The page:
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Old 05-13-2021, 03:13 PM   #21
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Name: Pat
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Quote:
Originally Posted by Glenn Baglo View Post
Speaking of propane lanterns, I was given a dual mantel lamp that fits in a plastic case. Problem is you have to remove the 1 lb. propane canister to place it in the moulded case.
If you remove the canister, you can be assured that it will leak much of the propane that it contained.
You can purchase brass threaded caps which have gaskets. That stops them from leaking!
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Old 05-13-2021, 04:27 PM   #22
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Those brass caps work well. They come in a two pack. However if you get careless and give a canister with a brass cap on it to your 30 something “devil may care” son, you will now only have a one pack. Because, well you know, “Dad, they even had a bin for empty Coleman cylinders at that campground”.
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Old 05-13-2021, 05:07 PM   #23
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Part of what makes camping fun for me (as a retired engineer) is making things "just work" during an adventure.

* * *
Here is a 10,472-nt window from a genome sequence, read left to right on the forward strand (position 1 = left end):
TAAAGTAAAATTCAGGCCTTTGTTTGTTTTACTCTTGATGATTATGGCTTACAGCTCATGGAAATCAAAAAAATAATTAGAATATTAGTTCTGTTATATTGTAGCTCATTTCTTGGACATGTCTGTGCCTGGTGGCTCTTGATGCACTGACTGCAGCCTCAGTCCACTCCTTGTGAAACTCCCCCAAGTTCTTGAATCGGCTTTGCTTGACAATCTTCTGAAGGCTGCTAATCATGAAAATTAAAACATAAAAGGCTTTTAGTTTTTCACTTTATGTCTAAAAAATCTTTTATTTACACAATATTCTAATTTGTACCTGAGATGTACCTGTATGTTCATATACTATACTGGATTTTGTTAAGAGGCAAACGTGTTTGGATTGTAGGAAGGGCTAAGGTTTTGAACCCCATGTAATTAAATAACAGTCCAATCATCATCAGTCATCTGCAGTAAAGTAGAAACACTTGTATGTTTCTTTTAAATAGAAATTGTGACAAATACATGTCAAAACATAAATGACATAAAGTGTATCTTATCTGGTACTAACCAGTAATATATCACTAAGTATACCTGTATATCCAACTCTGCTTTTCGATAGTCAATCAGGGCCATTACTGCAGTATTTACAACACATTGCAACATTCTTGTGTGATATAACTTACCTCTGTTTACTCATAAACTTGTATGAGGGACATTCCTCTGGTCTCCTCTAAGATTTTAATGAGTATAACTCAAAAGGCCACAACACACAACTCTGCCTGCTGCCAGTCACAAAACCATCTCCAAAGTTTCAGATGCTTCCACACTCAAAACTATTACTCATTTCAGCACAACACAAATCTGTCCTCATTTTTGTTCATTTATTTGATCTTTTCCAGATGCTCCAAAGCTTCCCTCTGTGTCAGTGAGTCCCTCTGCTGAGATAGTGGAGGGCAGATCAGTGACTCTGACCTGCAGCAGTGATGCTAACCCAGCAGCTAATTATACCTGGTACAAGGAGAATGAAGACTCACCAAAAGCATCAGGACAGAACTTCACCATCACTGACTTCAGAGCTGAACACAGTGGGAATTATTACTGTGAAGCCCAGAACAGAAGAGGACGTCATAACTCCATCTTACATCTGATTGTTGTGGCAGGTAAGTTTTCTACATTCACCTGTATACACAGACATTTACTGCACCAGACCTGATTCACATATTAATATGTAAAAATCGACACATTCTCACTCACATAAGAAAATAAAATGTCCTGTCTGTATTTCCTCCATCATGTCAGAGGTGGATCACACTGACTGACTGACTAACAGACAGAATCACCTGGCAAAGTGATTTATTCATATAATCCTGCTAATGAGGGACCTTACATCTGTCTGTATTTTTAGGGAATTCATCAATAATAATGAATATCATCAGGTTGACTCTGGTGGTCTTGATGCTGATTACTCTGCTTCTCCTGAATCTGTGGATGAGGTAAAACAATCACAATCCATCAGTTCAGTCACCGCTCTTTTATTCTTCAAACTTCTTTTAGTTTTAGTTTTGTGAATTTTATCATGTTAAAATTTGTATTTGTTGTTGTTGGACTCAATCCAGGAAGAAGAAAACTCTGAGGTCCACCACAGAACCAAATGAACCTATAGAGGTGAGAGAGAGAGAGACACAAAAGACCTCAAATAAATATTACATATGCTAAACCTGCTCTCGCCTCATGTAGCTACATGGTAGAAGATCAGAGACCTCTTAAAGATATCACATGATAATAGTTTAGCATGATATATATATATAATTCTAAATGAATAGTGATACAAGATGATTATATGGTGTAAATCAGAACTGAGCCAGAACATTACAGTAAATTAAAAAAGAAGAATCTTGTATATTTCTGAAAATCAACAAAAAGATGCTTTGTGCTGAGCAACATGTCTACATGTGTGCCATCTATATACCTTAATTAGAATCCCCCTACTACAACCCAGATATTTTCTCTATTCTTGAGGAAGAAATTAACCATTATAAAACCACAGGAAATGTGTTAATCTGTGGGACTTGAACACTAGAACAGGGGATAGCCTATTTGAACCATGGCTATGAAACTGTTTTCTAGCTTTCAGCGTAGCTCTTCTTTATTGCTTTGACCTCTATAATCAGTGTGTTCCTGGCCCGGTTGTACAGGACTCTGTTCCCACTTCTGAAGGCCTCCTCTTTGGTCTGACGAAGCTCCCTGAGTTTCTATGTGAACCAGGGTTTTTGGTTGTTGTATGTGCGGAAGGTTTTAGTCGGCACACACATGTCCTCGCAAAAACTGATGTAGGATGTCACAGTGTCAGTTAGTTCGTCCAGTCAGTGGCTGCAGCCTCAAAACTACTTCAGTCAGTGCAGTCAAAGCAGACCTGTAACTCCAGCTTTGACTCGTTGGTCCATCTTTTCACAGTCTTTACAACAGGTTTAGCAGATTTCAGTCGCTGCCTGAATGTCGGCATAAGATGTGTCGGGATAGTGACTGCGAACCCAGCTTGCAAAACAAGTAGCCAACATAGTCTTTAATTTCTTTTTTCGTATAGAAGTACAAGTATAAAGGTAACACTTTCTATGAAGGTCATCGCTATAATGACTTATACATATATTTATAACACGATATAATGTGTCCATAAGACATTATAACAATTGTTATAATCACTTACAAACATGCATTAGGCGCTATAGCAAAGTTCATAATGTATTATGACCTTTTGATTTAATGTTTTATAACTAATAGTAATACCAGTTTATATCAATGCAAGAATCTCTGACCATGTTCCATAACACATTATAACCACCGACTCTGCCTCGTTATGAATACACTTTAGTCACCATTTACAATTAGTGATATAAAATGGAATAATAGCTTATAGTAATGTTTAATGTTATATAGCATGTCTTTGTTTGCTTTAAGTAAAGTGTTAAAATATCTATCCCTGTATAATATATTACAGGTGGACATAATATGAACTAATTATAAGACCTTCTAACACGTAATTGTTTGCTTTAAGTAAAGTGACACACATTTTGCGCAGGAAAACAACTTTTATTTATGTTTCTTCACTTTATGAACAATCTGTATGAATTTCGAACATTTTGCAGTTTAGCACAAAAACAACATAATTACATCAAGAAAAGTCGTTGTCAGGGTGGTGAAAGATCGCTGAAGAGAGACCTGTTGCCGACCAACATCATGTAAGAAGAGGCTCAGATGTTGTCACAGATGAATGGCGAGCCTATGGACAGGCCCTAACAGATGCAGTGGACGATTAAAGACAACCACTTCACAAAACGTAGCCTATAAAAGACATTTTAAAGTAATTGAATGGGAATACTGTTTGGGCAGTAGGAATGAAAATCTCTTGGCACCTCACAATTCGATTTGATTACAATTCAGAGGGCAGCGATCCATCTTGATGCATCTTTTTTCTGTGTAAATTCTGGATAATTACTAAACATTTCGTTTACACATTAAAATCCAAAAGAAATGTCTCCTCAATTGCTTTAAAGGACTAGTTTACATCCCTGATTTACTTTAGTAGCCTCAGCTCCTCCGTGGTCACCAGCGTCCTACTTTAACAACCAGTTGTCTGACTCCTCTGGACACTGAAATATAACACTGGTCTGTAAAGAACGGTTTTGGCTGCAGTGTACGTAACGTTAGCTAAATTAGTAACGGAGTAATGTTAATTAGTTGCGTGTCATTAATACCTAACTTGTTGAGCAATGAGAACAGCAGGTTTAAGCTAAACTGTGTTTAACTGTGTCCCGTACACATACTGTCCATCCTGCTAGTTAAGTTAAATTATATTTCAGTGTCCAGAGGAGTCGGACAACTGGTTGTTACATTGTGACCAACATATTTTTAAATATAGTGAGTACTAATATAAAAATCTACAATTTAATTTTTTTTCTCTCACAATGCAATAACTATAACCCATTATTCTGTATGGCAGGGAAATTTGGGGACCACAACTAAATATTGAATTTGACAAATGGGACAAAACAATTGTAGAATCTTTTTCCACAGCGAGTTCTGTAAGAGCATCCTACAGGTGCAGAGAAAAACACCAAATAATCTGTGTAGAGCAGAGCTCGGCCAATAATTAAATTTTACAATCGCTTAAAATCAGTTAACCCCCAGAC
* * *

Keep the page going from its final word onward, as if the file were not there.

I LIKE the challenge of getting a white gas stove running well and developing the skills to be able to cook delicious meals on it. (I also love BBQ cooking whole bone-in chicken pieces on a live-fire using the creaky/broken/bent fire grate that all the campground dogs have watered, but, hey, that's me)

I've also gotten a free 1-burner stove from next to the campground dumpster that I got working with a good old clean and some youtube videos.

Now, if I could only figure out how to make a decent fire using just the firewood I'm forced to buy at campgrounds without using a dozen wax-infused starter strips. Maybe that'll be my next learning adventure.
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Old 05-19-2021, 02:02 PM   #24
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Iíve got the Aluminum Coleman gas stoves. 2 and a 3 burner from the 1960ís. Coffee is best perked with vintage Pyrex.
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Old 05-19-2021, 03:02 PM   #25
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Aluminum

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Originally Posted by barrry smithe View Post
Iíve got the Aluminum Coleman gas stoves. 2 and a 3 burner from the 1960ís. Coffee is best perked with vintage Pyrex.